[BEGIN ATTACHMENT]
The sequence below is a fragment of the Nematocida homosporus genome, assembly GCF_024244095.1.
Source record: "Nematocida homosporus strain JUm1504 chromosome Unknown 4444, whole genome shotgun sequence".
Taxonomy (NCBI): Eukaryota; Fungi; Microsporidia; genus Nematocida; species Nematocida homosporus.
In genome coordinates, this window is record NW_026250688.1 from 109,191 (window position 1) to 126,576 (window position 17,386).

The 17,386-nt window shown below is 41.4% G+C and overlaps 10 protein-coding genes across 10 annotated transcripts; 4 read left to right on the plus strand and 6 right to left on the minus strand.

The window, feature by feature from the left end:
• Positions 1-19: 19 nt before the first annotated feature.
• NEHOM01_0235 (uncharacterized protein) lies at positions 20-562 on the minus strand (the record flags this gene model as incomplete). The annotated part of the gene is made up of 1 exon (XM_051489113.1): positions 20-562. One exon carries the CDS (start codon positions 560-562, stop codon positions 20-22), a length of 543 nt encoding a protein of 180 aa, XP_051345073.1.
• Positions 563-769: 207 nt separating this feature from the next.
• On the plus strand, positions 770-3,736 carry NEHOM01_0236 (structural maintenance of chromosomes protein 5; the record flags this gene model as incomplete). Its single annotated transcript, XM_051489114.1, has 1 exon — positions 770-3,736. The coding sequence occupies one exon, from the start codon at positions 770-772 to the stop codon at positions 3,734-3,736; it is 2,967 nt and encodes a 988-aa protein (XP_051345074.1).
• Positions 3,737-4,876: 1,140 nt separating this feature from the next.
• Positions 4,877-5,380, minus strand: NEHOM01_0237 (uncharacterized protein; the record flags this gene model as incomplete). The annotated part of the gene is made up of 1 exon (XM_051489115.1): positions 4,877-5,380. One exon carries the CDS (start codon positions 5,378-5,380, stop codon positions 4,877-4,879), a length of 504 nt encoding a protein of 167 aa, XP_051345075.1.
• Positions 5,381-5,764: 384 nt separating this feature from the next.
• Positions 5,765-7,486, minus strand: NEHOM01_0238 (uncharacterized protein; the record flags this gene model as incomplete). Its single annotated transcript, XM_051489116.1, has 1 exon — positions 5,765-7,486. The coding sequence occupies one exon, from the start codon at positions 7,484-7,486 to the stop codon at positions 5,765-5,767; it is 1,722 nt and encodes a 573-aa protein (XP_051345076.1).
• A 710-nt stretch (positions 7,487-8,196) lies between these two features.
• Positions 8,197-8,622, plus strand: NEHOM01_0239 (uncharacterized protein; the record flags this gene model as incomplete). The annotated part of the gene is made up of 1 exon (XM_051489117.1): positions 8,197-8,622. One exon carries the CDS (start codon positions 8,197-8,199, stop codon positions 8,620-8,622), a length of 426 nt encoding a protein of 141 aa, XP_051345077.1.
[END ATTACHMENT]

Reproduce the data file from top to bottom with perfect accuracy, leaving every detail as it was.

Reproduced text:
The sequence below is a fragment of the Nematocida homosporus genome, assembly GCF_024244095.1.
Source record: "Nematocida homosporus strain JUm1504 chromosome Unknown 4444, whole genome shotgun sequence".
Taxonomy (NCBI): Eukaryota; Fungi; Microsporidia; genus Nematocida; species Nematocida homosporus.
In genome coordinates, this window is record NW_026250688.1 from 109,191 (window position 1) to 126,576 (window position 17,386).

The 17,386-nt window shown below is 41.4% G+C and overlaps 10 protein-coding genes across 10 annotated transcripts; 4 read left to right on the plus strand and 6 right to left on the minus strand.

The window, feature by feature from the left end:
• Positions 1-19: 19 nt before the first annotated feature.
• NEHOM01_0235 (uncharacterized protein) lies at positions 20-562 on the minus strand (the record flags this gene model as incomplete). The annotated part of the gene is made up of 1 exon (XM_051489113.1): positions 20-562. One exon carries the CDS (start codon positions 560-562, stop codon positions 20-22), a length of 543 nt encoding a protein of 180 aa, XP_051345073.1.
• Positions 563-769: 207 nt separating this feature from the next.
• On the plus strand, positions 770-3,736 carry NEHOM01_0236 (structural maintenance of chromosomes protein 5; the record flags this gene model as incomplete). Its single annotated transcript, XM_051489114.1, has 1 exon — positions 770-3,736. The coding sequence occupies one exon, from the start codon at positions 770-772 to the stop codon at positions 3,734-3,736; it is 2,967 nt and encodes a 988-aa protein (XP_051345074.1).
• Positions 3,737-4,876: 1,140 nt separating this feature from the next.
• Positions 4,877-5,380, minus strand: NEHOM01_0237 (uncharacterized protein; the record flags this gene model as incomplete). The annotated part of the gene is made up of 1 exon (XM_051489115.1): positions 4,877-5,380. One exon carries the CDS (start codon positions 5,378-5,380, stop codon positions 4,877-4,879), a length of 504 nt encoding a protein of 167 aa, XP_051345075.1.
• Positions 5,381-5,764: 384 nt separating this feature from the next.
• Positions 5,765-7,486, minus strand: NEHOM01_0238 (uncharacterized protein; the record flags this gene model as incomplete). Its single annotated transcript, XM_051489116.1, has 1 exon — positions 5,765-7,486. The coding sequence occupies one exon, from the start codon at positions 7,484-7,486 to the stop codon at positions 5,765-5,767; it is 1,722 nt and encodes a 573-aa protein (XP_051345076.1).
• A 710-nt stretch (positions 7,487-8,196) lies between these two features.
• Positions 8,197-8,622, plus strand: NEHOM01_0239 (uncharacterized protein; the record flags this gene model as incomplete). The annotated part of the gene is made up of 1 exon (XM_051489117.1): positions 8,197-8,622. One exon carries the CDS (start codon positions 8,197-8,199, stop codon positions 8,620-8,622), a length of 426 nt encoding a protein of 141 aa, XP_051345077.1.